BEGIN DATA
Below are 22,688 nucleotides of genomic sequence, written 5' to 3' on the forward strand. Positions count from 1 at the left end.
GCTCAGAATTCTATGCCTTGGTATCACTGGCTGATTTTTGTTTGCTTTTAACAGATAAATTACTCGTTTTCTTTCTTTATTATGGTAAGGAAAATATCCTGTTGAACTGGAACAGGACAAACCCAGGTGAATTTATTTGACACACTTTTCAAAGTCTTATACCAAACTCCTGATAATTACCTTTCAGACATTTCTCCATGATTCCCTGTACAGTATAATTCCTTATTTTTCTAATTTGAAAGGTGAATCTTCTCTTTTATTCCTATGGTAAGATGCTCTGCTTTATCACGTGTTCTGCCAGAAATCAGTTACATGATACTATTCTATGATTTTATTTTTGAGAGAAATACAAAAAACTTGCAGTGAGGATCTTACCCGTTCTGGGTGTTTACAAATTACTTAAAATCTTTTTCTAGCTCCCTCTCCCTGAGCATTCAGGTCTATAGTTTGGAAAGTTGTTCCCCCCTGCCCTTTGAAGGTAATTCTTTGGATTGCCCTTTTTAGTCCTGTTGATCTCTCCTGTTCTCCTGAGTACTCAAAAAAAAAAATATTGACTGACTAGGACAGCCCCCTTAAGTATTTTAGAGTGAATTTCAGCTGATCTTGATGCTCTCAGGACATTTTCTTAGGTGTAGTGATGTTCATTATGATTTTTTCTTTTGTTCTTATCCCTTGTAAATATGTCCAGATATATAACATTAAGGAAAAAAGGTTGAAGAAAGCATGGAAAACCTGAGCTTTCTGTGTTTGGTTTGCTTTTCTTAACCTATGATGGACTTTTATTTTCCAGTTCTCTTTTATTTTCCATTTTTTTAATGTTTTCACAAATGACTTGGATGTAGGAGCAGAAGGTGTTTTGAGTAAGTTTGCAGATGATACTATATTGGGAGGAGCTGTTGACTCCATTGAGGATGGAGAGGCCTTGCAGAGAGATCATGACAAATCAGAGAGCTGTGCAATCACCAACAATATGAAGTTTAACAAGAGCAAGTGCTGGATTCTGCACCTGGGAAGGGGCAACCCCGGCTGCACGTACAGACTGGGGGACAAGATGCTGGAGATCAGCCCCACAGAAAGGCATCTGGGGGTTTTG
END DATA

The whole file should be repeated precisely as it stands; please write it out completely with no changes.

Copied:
Below are 22,688 nucleotides of genomic sequence, written 5' to 3' on the forward strand. Positions count from 1 at the left end.
GCTCAGAATTCTATGCCTTGGTATCACTGGCTGATTTTTGTTTGCTTTTAACAGATAAATTACTCGTTTTCTTTCTTTATTATGGTAAGGAAAATATCCTGTTGAACTGGAACAGGACAAACCCAGGTGAATTTATTTGACACACTTTTCAAAGTCTTATACCAAACTCCTGATAATTACCTTTCAGACATTTCTCCATGATTCCCTGTACAGTATAATTCCTTATTTTTCTAATTTGAAAGGTGAATCTTCTCTTTTATTCCTATGGTAAGATGCTCTGCTTTATCACGTGTTCTGCCAGAAATCAGTTACATGATACTATTCTATGATTTTATTTTTGAGAGAAATACAAAAAACTTGCAGTGAGGATCTTACCCGTTCTGGGTGTTTACAAATTACTTAAAATCTTTTTCTAGCTCCCTCTCCCTGAGCATTCAGGTCTATAGTTTGGAAAGTTGTTCCCCCCTGCCCTTTGAAGGTAATTCTTTGGATTGCCCTTTTTAGTCCTGTTGATCTCTCCTGTTCTCCTGAGTACTCAAAAAAAAAAATATTGACTGACTAGGACAGCCCCCTTAAGTATTTTAGAGTGAATTTCAGCTGATCTTGATGCTCTCAGGACATTTTCTTAGGTGTAGTGATGTTCATTATGATTTTTTCTTTTGTTCTTATCCCTTGTAAATATGTCCAGATATATAACATTAAGGAAAAAAGGTTGAAGAAAGCATGGAAAACCTGAGCTTTCTGTGTTTGGTTTGCTTTTCTTAACCTATGATGGACTTTTATTTTCCAGTTCTCTTTTATTTTCCATTTTTTTAATGTTTTCACAAATGACTTGGATGTAGGAGCAGAAGGTGTTTTGAGTAAGTTTGCAGATGATACTATATTGGGAGGAGCTGTTGACTCCATTGAGGATGGAGAGGCCTTGCAGAGAGATCATGACAAATCAGAGAGCTGTGCAATCACCAACAATATGAAGTTTAACAAGAGCAAGTGCTGGATTCTGCACCTGGGAAGGGGCAACCCCGGCTGCACGTACAGACTGGGGGACAAGATGCTGGAGATCAGCCCCACAGAAAGGCATCTGGGGGTTTTG